By
Anne Swerlick
|
February 14, 2017

In the Line of Fire: Tax-Exempt Hospitals, the Low Income Pool & Struggling Floridians

This post was last updated on September 29, 2021. As new policies are announced, FPI will update this page.

As Florida’s response to COVID-19 takes front and center, concern grows for low-income families who struggle to take precautions against the spread of the virus. Although Congress has passed the Families First Coronavirus Response Act to address, at least in part,  the public health crisis and economic fallout from COVID-19, many barriers continue to keep struggling families from accessing the assistance they need during the pandemic. As Florida initiates policies implementing the Act and addressing other barriers to the safety net, FPI will update this form. When available, hyperlinks are provided to agency documents or statements that provide greater detail  about the new policy.

On March 22, 2020, FPI and 44 other organizations sent a letter to Governor DeSantis, leadership in the Legislature and agency heads to urge action on 47 specific policy changes to reduce unnecessary barriers for Florida’s safety net programs in response to the COVID-19 pandemic. See the letter here.

The governor’s recommended budget views nonprofit and public hospitals through a harsh lens. These hospitals are serving indigent patients for whom health options are limited and they continue to serve them as state and federal funding is in jeopardy. If there are substantive issues with the profits earned by these hospitals, impartial review is warranted, with legislative follow-up. The governor’s proviso neither serves this purpose nor calls for review.

In his 2017-2018 budget, Governor Rick Scott recommends the continuation of more than $600 million for the Low Income Pool (LIP) program. Included in this figure is $374 million of federal funding that will not be available unless there is a change in federal policy. The LIP program, initiated in 2006, was intended to be a “temporary cushion” of supplemental funding for hospitals that serve high proportions of indigent patients (also called “safety net” hospitals) as the transition was made to statewide Medicaid managed care.  The funding is scheduled to expire June 30, 2017. Notably, the governor qualifies his continued support for LIP with some particularly harsh words directed to public and non-profit hospitals and their tax-exempt status:

“Funds in Specific Appropriation 200 are provided on top of $3,315,115,397 in tax exempt profits at not-for-profit and public hospitals, which are at an all-time high relative to the cost of charity care provided by these same hospitals…”, (Line item 200, Proviso, emphasis added)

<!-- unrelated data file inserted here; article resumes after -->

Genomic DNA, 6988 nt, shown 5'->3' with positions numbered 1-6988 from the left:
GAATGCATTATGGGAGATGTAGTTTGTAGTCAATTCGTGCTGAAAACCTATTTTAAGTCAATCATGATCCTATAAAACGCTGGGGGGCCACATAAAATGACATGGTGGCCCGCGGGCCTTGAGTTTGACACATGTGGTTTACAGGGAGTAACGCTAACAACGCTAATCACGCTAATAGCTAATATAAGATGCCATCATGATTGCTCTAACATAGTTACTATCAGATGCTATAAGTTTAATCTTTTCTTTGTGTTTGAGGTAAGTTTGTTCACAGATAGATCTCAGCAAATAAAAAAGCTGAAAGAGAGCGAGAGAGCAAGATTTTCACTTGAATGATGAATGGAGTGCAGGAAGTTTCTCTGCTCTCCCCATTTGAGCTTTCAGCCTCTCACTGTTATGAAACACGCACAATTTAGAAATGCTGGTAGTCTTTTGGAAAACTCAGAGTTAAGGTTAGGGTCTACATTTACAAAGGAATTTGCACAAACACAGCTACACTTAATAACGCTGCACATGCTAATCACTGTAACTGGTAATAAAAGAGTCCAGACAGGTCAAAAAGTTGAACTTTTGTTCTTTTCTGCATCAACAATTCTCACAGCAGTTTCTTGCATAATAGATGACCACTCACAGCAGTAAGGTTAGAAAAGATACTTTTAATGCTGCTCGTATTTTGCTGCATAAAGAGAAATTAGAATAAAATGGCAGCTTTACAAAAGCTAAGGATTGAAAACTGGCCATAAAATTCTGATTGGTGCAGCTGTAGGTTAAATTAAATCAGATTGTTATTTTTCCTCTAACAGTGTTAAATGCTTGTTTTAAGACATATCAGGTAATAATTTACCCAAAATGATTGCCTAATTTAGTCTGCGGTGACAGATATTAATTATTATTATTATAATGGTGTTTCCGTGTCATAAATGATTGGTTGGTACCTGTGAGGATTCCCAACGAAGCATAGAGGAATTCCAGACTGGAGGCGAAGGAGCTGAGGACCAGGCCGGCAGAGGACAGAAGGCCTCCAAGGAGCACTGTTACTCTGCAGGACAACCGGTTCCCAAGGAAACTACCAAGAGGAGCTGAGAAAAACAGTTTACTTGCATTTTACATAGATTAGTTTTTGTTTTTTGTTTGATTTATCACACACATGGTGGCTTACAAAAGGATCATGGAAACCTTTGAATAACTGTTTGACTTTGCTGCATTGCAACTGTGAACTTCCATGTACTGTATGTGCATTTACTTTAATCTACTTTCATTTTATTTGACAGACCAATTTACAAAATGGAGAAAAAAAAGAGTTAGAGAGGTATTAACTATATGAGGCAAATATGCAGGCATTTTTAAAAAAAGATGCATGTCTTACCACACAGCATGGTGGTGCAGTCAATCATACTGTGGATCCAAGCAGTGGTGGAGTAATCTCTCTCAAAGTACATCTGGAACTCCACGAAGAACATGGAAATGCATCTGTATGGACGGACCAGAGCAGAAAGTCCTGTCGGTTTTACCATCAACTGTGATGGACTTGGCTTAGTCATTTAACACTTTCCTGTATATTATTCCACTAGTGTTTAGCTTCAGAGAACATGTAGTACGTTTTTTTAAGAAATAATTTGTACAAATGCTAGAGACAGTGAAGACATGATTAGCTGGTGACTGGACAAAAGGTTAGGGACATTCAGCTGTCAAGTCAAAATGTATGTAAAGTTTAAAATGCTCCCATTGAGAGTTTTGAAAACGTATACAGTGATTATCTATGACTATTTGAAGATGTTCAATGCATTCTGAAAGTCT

The governor also targets cuts to those hospitals devoting “a smaller portion of their profits to unreimbursed Medicaid and charity care compared to the for-profit hospital industry.”  (Line item, 198 Proviso) The governor attempts to address this issue by qualifying hospital eligibility for these funds after looking at the ratio of “a hospital’s charitable purpose relative to its profitmaking purpose.”

Is Scott’s criticism of non-profit hospitals justified?  Currently neither federal nor Florida law quantify the amount of charity care a non-profit must provide in order to keep its tax-exempt status. A University of California study found that some tax-exempt hospitals’ spending on free or subsidized care was comparable to those in the for-profit sector [1].

Lawmakers and courts are starting to take notice. For example, the Illinois Legislature enacted a law requiring hospitals to provide charity care that is at least equal to the amount of their property savings. In 2015, a New Jersey court required a not-for-profit hospital to pay back property taxes because it acted more like a for-profit entity than a charity.

However, the governor’s apparent cheerleading for the for-profit hospitals must be considered with a healthy dose of skepticism. A recent national study identified the top 50 hospitals that gouge patients the most [2].  They are charging the uninsured more than ten times the cost of care. Notably, 26 of those hospitals are located in Florida (more than any other state) and all but one are for-profit entities.

Also, keep in mind that LIP has a shrinking and unpredictable funding stream and depends on local governments and providers making contributions toward the Medicaid state share.  The locals are reluctant to contribute their share of the matching funds when the corresponding contributions from the state and federal government are unknown. This is no way to provide stable funding for a statewide health care delivery system.

And while hospitals’ participation in the LIP program is “voluntary,” the uncompensated care demand doesn’t stop. Anyone who shows up at the emergency room, including the uninsured, must be screened and provided services to at least “stabilize” their emergency condition. Uninsured patients are likely to have more unmet, serious and costly health care needs.

Cuts to LIP or other supplemental hospital funding will increase the uncompensated care burden and jeopardize vulnerable uninsured Floridians’ “last resort” source of care.  Funds to support hospitals providing this charity care are vital and must not be reduced.

Governor Scott’s troublesome proposals will undoubtedly be a catalyst for further and justified policy debate around these issues.



[1] Valdovinos, Erica, Le, Sidney and Hsia, Renee (2015). In California, Not-For-Profit Hospitals Spent More Operating Expenses On Charity Care Than For-Profit Hospitals Spent. Health Affairs, 34 (8), 1296-1303.

[2] Bai, Ge and Anderson, Gerard (2015). Extreme Markup: The Fifty US Hospitals With The Highest Charge-to-Cost Ratios. Health Affairs, 34 (6), 922-928

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